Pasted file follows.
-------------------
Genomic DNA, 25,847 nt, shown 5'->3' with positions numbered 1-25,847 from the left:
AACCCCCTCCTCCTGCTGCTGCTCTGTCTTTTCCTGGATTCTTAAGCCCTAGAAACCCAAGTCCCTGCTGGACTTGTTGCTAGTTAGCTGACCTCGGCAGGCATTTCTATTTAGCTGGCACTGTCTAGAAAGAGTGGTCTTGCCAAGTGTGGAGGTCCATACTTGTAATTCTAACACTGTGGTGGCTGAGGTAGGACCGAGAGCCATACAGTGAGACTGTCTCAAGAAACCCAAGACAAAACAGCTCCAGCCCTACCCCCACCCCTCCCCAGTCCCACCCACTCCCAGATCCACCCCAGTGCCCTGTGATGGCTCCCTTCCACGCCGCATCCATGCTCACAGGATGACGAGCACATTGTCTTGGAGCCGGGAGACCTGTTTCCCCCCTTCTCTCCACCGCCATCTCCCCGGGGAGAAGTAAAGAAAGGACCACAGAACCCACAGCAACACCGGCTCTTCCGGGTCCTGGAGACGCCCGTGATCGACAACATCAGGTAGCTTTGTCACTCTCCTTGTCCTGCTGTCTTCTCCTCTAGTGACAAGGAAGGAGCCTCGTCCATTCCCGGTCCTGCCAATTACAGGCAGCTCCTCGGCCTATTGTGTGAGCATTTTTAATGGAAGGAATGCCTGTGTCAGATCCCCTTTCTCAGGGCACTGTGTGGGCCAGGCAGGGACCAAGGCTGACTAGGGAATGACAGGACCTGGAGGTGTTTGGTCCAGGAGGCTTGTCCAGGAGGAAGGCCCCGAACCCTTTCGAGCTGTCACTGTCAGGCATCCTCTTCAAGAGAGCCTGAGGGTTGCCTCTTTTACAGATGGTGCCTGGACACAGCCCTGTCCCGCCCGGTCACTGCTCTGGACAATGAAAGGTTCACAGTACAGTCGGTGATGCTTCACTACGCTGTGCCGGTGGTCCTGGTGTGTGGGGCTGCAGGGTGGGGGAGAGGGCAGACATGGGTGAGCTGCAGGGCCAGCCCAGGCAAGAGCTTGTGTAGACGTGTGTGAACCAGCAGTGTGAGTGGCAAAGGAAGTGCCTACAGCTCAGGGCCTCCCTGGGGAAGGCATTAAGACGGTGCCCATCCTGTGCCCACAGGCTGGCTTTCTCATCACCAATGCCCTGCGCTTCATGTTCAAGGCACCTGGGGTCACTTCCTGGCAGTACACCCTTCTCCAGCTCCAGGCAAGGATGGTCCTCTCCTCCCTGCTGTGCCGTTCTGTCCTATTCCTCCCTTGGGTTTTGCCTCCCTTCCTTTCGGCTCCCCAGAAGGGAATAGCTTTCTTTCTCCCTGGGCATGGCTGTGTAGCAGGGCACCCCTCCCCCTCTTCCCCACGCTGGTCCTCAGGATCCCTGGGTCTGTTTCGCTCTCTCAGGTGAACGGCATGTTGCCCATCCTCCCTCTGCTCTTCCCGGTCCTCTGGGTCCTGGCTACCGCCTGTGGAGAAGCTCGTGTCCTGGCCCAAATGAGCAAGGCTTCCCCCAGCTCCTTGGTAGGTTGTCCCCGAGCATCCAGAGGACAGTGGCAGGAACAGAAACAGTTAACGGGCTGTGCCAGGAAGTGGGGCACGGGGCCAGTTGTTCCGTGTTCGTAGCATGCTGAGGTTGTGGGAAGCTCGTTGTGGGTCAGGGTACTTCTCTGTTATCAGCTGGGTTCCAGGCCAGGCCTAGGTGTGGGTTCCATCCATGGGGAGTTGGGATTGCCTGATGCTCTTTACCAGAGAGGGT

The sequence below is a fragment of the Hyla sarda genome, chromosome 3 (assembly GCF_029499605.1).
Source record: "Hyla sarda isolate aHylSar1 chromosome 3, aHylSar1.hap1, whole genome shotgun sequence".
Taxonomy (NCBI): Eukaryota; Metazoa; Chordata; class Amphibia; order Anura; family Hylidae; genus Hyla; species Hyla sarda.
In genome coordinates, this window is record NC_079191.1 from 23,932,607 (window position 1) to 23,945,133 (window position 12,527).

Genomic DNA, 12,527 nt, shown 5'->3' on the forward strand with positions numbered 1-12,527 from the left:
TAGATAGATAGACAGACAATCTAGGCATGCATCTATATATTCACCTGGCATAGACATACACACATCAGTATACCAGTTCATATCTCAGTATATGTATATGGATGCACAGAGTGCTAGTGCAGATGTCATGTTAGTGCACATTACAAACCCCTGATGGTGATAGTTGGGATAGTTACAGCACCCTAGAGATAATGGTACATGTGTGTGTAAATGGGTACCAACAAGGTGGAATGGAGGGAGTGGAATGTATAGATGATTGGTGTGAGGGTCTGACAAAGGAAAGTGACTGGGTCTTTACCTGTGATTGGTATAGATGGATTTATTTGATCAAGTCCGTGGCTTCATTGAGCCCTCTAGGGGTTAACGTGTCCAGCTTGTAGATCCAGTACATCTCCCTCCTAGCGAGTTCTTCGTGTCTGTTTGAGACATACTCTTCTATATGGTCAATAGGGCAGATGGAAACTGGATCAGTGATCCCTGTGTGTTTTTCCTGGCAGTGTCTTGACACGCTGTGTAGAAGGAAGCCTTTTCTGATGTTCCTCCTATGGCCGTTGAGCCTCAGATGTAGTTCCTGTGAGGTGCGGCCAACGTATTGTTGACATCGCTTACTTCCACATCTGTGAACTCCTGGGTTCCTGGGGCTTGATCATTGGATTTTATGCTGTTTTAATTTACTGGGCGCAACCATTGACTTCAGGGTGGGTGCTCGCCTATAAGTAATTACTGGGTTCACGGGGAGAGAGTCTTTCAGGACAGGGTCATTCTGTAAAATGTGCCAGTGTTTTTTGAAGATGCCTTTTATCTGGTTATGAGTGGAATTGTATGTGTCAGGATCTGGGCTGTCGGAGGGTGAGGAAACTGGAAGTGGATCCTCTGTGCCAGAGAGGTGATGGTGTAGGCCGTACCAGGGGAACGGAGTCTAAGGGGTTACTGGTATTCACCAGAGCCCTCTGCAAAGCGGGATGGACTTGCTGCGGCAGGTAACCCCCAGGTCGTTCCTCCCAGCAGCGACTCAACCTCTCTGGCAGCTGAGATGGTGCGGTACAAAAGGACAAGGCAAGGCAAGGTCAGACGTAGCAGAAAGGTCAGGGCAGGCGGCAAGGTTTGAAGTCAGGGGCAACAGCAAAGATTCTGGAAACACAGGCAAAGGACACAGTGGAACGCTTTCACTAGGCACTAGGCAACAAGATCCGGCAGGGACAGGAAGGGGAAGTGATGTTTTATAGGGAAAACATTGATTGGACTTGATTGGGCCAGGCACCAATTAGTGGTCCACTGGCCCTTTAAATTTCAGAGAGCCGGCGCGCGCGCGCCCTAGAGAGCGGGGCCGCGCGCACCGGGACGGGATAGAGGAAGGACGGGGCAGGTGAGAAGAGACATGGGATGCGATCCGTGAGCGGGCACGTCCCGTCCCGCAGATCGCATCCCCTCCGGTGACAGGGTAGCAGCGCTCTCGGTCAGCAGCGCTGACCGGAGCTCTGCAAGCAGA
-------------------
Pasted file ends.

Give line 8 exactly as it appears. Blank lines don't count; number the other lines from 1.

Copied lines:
TAGATAGATAGACAGACAATCTAGGCATGCATCTATATATTCACCTGGCATAGACATACACACATCAGTATACCAGTTCATATCTCAGTATATGTATATGGATGCACAGAGTGCTAGTGCAGATGTCATGTTAGTGCACATTACAAACCCCTGATGGTGATAGTTGGGATAGTTACAGCACCCTAGAGATAATGGTACATGTGTGTGTAAATGGGTACCAACAAGGTGGAATGGAGGGAGTGGAATGTATAGATGATTGGTGTGAGGGTCTGACAAAGGAAAGTGACTGGGTCTTTACCTGTGATTGGTATAGATGGATTTATTTGATCAAGTCCGTGGCTTCATTGAGCCCTCTAGGGGTTAACGTGTCCAGCTTGTAGATCCAGTACATCTCCCTCCTAGCGAGTTCTTCGTGTCTGTTTGAGACATACTCTTCTATATGGTCAATAGGGCAGATGGAAACTGGATCAGTGATCCCTGTGTGTTTTTCCTGGCAGTGTCTTGACACGCTGTGTAGAAGGAAGCCTTTTCTGATGTTCCTCCTATGGCCGTTGAGCCTCAGATGTAGTTCCTGTGAGGTGCGGCCAACGTATTGTTGACATCGCTTACTTCCACATCTGTGAACTCCTGGGTTCCTGGGGCTTGATCATTGGATTTTATGCTGTTTTAATTTACTGGGCGCAACCATTGACTTCAGGGTGGGTGCTCGCCTATAAGTAATTACTGGGTTCACGGGGAGAGAGTCTTTCAGGACAGGGTCATTCTGTAAAATGTGCCAGTGTTTTTTGAAGATGCCTTTTATCTGGTTATGAGTGGAATTGTATGTGTCAGGATCTGGGCTGTCGGAGGGTGAGGAAACTGGAAGTGGATCCTCTGTGCCAGAGAGGTGATGGTGTAGGCCGTACCAGGGGAACGGAGTCTAAGGGGTTACTGGTATTCACCAGAGCCCTCTGCAAAGCGGGATGGACTTGCTGCGGCAGGTAACCCCCAGGTCGTTCCTCCCAGCAGCGACTCAACCTCTCTGGCAGCTGAGATGGTGCGGTACAAAAGGACAAGGCAAGGCAAGGTCAGACGTAGCAGAAAGGTCAGGGCAGGCGGCAAGGTTTGAAGTCAGGGGCAACAGCAAAGATTCTGGAAACACAGGCAAAGGACACAGTGGAACGCTTTCACTAGGCACTAGGCAACAAGATCCGGCAGGGACAGGAAGGGGAAGTGATGTTTTATAGGGAAAACATTGATTGGACTTGATTGGGCCAGGCACCAATTAGTGGTCCACTGGCCCTTTAAATTTCAGAGAGCCGGCGCGCGCGCGCCCTAGAGAGCGGGGCCGCGCGCACCGGGACGGGATAGAGGAAGGACGGGGCAGGTGAGAAGAGACATGGGATGCGATCCGTGAGCGGGCACGTCCCGTCCCGCAGATCGCATCCCCTCCGGTGACAGGGTAGCAGCGCTCTCGGTCAGCAGCGCTGACCGGAGCTCTGCAAGCAGA